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I am writing a code in C on a unix system. I have created a message queue server. Each time I receive a new message I fork and the child process handles the new client. The server waits for new client. Here's the code.

for (;;)
 {
      struct my_msgbuf buf;

      if (msgrcv (msqid, &(buf.mtype), sizeof (buf), 1, 0) == -1)
      perror ("msgrcv");


    if((pid = fork())<0)
    perror("fork");


    if(pid==0)
    {
     //child code
    }
}

Now the code works for the first iteration but on the second iteration msgrcv gives the following error - msgrcv: Invalid Arguments instead of waiting for new messages.

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1 Answer 1

msgrcv does take a msgsz parameter, but it's not the size of a struct my_msgbuf, rather, it's the number of bytes in the mtext[] field of the structure.

You aren't really supposed to use struct msgbuf directly, I think. It would be normal to define your own with appropriate space. The way you have it, your buf declaration allocates only 1 byte, and then the code tells the kernel that you have sizeof buf bytes, which you don't. As a result, the code is said to invoke Undefined Behavior or UB.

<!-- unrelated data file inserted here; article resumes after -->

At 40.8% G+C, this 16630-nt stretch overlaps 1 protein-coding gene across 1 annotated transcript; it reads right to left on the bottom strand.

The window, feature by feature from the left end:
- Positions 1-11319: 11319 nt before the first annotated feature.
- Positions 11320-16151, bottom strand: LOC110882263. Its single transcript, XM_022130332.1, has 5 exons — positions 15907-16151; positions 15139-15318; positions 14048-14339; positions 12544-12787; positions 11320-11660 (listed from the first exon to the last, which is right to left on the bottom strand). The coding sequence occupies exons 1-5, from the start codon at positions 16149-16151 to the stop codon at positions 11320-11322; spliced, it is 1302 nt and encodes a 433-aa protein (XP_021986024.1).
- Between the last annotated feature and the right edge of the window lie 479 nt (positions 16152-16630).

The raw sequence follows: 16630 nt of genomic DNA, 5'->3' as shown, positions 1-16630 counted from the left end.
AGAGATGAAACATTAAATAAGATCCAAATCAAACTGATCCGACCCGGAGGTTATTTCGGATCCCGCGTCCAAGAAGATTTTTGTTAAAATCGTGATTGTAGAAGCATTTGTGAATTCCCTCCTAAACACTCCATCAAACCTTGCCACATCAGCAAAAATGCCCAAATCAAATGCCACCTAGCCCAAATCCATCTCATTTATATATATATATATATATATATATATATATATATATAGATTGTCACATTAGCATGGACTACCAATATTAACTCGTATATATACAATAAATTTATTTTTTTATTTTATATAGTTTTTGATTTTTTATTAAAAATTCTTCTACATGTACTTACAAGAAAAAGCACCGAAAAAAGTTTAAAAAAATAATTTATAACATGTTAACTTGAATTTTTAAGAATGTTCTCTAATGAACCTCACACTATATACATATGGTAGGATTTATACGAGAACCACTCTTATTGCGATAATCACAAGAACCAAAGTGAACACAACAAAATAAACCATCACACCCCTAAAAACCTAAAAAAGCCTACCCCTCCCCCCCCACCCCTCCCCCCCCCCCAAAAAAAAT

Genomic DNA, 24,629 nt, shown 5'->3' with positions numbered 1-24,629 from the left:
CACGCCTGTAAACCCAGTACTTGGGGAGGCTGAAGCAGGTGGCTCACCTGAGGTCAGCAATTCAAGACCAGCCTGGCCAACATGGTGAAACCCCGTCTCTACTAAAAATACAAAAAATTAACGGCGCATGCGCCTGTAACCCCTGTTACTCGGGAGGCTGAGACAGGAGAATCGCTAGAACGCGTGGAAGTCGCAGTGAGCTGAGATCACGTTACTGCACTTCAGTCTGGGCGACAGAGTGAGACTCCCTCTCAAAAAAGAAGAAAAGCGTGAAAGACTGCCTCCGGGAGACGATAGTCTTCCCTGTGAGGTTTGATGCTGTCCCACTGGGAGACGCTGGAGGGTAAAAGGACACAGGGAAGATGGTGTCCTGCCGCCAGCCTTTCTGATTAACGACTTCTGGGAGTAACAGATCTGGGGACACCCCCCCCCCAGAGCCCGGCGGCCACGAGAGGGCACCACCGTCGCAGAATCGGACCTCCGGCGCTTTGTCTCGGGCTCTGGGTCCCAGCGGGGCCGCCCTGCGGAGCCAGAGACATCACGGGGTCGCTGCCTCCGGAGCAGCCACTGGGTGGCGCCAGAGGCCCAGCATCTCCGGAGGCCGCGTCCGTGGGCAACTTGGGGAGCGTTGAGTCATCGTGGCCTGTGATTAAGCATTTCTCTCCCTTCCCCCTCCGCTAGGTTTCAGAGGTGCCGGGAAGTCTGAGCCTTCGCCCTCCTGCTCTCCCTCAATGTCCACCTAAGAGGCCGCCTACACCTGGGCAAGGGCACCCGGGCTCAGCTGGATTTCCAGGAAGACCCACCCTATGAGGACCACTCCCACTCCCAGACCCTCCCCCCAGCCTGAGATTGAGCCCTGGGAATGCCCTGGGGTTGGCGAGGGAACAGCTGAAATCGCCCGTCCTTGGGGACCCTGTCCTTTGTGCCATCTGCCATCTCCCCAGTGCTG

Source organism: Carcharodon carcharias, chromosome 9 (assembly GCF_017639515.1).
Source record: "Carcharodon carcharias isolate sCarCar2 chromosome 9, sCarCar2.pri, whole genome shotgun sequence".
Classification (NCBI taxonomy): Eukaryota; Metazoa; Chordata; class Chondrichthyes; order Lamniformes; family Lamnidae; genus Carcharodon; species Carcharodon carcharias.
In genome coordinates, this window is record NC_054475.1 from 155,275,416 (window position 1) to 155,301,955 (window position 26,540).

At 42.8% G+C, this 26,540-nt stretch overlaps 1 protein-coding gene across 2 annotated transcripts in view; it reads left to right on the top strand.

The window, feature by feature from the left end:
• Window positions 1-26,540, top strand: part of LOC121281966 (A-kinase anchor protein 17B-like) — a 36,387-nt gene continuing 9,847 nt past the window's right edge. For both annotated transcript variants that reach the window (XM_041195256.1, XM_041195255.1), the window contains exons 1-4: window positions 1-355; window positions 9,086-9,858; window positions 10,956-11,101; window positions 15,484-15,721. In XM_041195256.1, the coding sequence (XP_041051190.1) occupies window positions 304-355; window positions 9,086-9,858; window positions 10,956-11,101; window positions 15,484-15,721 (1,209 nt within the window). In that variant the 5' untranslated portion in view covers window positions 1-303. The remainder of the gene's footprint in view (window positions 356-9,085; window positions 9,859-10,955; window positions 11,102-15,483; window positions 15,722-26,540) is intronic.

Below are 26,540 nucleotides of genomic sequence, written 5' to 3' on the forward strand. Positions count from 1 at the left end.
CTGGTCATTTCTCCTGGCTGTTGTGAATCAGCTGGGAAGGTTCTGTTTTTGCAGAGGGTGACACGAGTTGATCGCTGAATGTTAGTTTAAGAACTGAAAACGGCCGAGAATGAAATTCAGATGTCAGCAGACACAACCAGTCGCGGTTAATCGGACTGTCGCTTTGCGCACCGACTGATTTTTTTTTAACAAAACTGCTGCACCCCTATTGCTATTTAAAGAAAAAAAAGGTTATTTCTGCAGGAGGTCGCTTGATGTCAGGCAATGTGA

This may or may not explain the EINVAL but one should always fix the known bugs and retest because UB taints further analysis...

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no didnt work... –  user187707 Oct 18 '09 at 21:16
    
The code doesn't show an assignment to mtype. Is it getting set reasonably? –  DigitalRoss Oct 18 '09 at 21:19
    
yes its datatype is long in the structure –  user187707 Oct 18 '09 at 21:28
    
Sure, but are you setting to a positive number identifying a message type in a queue? Not sure what Unix you are on but on my linux man page is says the following about sources of EINVAL: Invalid msqid value, or non-positive mtype value, or invalid msgsz value (less than 0 or greater than the system value MSG‐ MAX). –  DigitalRoss Oct 18 '09 at 21:43
    
yes I am doing that –  user187707 Oct 18 '09 at 21:53

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